I've just about always ridden old bikes as my only transport. As others have said, you have to judge according to the bike rather than getting fixed on a particular model, when it comes to this age. The engine is usually less of an issue than electrics and carburretor condition, and both of these can be overhauled by the home mechanic with minimal knowledge and tools.

    When looking at age, and the fact some thing will need fixing, the golden rule is: simpler is better:

    Air-cooled is better than water-cooled.

    Less cylinders mean less $ if there's engine problems, but more importantly less carburretors (usually) to deal with.

    Less fancy electrical bits are better.

    And simpler bikes usually have easier access to parts, which matters when something's playing up and you need to fix it and leave for work.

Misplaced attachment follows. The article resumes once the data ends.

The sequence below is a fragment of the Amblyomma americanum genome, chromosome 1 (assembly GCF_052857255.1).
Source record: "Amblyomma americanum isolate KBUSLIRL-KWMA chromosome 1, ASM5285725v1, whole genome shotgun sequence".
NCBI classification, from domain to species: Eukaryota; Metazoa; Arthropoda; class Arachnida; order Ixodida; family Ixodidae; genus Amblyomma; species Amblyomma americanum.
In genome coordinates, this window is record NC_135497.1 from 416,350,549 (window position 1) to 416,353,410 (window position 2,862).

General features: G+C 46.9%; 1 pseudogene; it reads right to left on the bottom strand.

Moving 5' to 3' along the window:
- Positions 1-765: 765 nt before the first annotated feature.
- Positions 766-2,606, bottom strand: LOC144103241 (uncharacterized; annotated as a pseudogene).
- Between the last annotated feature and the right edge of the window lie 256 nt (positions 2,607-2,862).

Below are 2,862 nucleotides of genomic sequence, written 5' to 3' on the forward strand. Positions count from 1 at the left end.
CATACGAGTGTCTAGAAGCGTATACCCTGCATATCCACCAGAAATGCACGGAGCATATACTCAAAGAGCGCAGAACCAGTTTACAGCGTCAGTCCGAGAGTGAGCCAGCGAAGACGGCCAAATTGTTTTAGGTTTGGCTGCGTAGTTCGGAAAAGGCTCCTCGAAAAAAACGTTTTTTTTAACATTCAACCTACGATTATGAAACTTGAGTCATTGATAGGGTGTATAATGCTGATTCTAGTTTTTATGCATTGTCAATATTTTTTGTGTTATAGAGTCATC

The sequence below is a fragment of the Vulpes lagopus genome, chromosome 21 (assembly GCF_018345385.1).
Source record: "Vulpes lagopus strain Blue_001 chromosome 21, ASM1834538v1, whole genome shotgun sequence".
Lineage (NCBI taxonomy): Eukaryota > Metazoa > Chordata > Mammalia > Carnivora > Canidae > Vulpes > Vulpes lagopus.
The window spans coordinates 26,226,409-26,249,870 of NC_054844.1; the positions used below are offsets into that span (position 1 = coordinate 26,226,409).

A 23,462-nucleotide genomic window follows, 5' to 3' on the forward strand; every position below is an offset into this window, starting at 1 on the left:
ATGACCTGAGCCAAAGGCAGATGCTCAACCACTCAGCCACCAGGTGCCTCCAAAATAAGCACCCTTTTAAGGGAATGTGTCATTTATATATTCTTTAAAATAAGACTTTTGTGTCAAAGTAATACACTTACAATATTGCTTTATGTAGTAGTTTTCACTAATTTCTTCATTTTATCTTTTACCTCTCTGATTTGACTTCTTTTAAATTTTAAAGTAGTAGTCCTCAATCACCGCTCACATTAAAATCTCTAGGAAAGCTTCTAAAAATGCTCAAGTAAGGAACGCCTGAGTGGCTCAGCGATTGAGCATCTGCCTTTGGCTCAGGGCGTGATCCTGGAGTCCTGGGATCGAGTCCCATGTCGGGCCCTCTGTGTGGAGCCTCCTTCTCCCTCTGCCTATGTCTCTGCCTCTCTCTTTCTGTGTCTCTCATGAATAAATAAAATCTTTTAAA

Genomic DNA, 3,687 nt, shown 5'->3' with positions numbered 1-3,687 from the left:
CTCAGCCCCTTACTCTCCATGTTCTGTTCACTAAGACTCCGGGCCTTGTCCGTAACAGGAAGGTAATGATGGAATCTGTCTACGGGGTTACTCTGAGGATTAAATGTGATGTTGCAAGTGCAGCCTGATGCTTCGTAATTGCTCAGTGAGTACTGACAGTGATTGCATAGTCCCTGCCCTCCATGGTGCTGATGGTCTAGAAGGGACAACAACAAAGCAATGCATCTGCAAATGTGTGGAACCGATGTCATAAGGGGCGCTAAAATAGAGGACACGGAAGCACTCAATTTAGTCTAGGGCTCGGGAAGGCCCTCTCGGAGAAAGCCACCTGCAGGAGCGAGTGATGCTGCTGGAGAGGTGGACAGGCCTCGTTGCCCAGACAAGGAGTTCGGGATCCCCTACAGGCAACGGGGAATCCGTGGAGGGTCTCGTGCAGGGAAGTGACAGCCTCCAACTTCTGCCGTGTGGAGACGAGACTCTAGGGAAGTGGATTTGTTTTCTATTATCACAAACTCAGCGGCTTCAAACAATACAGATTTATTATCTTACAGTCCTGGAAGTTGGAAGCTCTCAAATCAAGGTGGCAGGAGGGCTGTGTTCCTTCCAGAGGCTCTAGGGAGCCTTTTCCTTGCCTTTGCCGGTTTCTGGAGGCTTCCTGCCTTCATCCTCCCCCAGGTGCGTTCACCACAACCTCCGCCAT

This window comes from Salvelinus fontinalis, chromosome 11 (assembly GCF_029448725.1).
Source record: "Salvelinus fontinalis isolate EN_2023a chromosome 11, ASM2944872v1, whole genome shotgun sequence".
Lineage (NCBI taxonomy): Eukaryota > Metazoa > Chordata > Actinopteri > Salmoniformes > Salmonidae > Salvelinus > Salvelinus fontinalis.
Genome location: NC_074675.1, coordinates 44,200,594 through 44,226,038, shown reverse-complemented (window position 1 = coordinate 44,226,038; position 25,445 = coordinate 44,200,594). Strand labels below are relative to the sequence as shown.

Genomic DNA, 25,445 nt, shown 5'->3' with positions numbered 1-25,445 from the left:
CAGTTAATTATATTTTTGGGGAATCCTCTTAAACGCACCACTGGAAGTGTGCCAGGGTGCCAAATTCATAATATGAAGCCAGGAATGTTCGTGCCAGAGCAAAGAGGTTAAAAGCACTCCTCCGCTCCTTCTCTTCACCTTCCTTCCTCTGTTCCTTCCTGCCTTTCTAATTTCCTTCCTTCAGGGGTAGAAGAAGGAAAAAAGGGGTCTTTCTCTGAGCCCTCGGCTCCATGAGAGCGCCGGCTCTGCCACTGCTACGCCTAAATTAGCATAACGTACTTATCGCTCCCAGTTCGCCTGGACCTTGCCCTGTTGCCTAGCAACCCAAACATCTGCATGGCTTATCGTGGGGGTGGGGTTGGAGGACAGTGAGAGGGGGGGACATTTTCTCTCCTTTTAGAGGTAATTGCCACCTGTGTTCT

In my experience, Yamaha is great at keeping up supplies for old bikes. That can't be said for all brands. Plus Yamaha recycled a lot of parts throughout different bikes, which means used bits are easier to find. Plus Yamaha solidly over-engineered a lot of bikes.

    You can get a 1990s Yamaha XV535 for $3k in Brisbane.

    So, get a single or twin cylinder bike.

    Some that I'd particularly recommend:

    Yamaha XV535; XT600, TT600, XT350 (singles - dirt-oriented, but good for making into road bikes, and bullet-proof and simple).

    Suzuki GS500, DR350, DR650....

    These can all be got for $2-3K.